Mommy Blogging For The Rest Of Us

There was another story in the news recently about a “successful” mom blogger who decided it ruined her life and went on to trash the profession. Go ahead and skim over that one if you haven’t yet. I’ll wait.

Mommy blogging is just the act of oversharing online, but some years ago women figured out that by partnering with advertisers they could actually make a living from it. I’ve been doing just that since 2011. Much like Josi, I was working in a high powered business job where I was doing a good job of adulting (That’s what I tell myself. Don’t burst my bubble.) and decided to come home with my two small children. I got bored at naptime and when the kids were playing on their own so I started my very own mom blog. My first ever addition to the blogosphere was to show a board game I had made for my kids with print-outs and cardboard. The tutorial to recreate it was full of tiny photos and nervous writing, but it launched a happy career for me.

Companies started reaching out to me with everything from horribly spammy knock-off products to mainstream brands that I saw in the grocery store every week. Every single blogger who has ever dipped their toes into the big wild advertising pool has had a moment of anxiety about that very moment. It’s validating to get paid for your writing. I’d be lying if I said I wasn’t jumping for joy the first time a company dropped a payment into my account. The key is to not sell your soul right along with it.

The blogging communities all know those people. The ones who will copy/paste just about anything for five bucks and an empty promise of “exposure”- That magical, vague word that means a whole lot of nothing at the end of the day. I’ll be perfectly honest with you guys. I’m totally guilty of it too when times were tough financially. I’ve copy/pasted a generic press release in exchange for $75 because it wasn’t something I was exactly against, but not really all that interested in, and I needed the money. You know what happens when you do something like that and decide you don’t like the way it makes you feel though? You don’t keep doing it for years and let it destroy you. You stop, remind yourself frequently not to do it again, and move on to write about things you love instead.

kindergarten-meet-and-greet-spread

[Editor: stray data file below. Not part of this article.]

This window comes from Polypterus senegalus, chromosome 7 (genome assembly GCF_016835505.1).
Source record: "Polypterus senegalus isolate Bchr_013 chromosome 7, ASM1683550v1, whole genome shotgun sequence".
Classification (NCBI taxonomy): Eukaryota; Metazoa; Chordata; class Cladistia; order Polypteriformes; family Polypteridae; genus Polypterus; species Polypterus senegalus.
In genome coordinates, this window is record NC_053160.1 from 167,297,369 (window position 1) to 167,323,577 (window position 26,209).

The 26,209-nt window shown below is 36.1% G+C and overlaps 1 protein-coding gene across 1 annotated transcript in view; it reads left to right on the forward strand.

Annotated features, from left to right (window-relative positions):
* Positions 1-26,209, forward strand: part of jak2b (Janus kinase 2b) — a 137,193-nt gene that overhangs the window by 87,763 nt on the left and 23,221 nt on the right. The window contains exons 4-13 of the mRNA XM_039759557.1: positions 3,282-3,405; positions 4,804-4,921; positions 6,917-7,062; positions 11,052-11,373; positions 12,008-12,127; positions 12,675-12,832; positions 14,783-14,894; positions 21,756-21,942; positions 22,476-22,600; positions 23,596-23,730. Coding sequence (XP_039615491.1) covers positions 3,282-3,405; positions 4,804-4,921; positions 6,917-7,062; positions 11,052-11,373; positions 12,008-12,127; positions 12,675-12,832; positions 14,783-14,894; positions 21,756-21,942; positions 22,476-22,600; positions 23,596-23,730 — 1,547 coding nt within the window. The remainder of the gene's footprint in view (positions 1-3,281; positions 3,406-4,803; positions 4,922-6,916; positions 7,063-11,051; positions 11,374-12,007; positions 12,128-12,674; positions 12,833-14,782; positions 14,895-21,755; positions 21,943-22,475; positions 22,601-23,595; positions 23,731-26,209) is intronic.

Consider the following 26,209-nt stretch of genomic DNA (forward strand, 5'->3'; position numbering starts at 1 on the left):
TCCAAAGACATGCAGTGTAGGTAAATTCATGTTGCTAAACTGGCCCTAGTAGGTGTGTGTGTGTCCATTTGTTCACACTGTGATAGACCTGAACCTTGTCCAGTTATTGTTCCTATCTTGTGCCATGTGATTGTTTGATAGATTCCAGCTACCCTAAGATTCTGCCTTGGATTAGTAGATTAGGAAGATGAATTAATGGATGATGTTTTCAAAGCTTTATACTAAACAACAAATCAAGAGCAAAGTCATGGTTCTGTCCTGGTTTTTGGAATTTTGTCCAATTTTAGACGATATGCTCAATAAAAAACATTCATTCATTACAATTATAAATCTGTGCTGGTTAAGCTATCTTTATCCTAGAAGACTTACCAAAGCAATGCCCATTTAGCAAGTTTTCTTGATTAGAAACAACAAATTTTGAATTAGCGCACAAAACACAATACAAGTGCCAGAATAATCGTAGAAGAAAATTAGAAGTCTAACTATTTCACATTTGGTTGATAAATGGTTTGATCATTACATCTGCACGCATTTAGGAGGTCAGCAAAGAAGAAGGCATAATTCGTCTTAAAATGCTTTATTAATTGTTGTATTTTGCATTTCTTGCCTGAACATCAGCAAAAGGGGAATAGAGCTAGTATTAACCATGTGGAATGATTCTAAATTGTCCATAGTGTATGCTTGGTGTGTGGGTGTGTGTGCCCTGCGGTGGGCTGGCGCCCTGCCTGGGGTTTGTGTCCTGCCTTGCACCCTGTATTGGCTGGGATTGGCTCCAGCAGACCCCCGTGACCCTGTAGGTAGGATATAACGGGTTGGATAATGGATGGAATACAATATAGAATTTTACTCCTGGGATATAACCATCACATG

kindergarten-party-favors

The two photos above are from a sponsored post I had written for Kraft a year ago. Actually, I was paid to do it from the same middle-man company that was alluded to in the NY Post article. They provided me with a bit of money to purchase the food for the party and a bit more to compensate me for what I’d written. Want to know the difference between Josi and I though?

Where she felt that doing these things made her feel distant from her family or like she was using them as props, I was having the party first and foremost, and working as an advertiser second. And you know what? I had a freaking blast doing it. I was playing with my kid and the others at the park, enjoying the spread of food we’d put out, and meeting all of the other Kindergarten moms. Writing about the food we put out for picky kids and the party favor bags that we put together was easy because it was real. That’s truly the difference. It’s not a soul-sucking profession if you’re genuine and don’t just whore yourself out to every company that flashes you a dollar.

Don’t get me wrong. There’s nothing wrong with being paid for what you do well. It doesn’t have to be some life-shattering endeavor though. Maybe I’ll never be considered as successful as her because I think like that and at the end of the day I don’t mind. I won’t sell out our free time to every advertiser that knocks on my digital door and I won’t stand behind a cause or product that I don’t believe it. I promise you that I’ll be happier for it and I’ll make sure that the footprint I’m leaving behind with this blog will be something I can be proud of even if I hardly make a dime. It will be somewhere that I can tell you when life’s good, when it’s bad, and show anyone else who feels the same way that they’re not alone.

As a blogger if you treat your readers as your friends inside the computer instead of faceless customers for your partners, you’re golden and welcome to this crazy corner of the interwebs. If you can’t, then it’s just not the right profession for you anyway.

One thought on “Mommy Blogging For The Rest Of Us

  • June 1, 2016 at 6:42 pm
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    I try to always be a positive person regardless of how I’m feeling. I don’t consider this to be fake I consider it a goal to reach for! Thank you for your inspiring post. As a new blogger, I needed this 🙂

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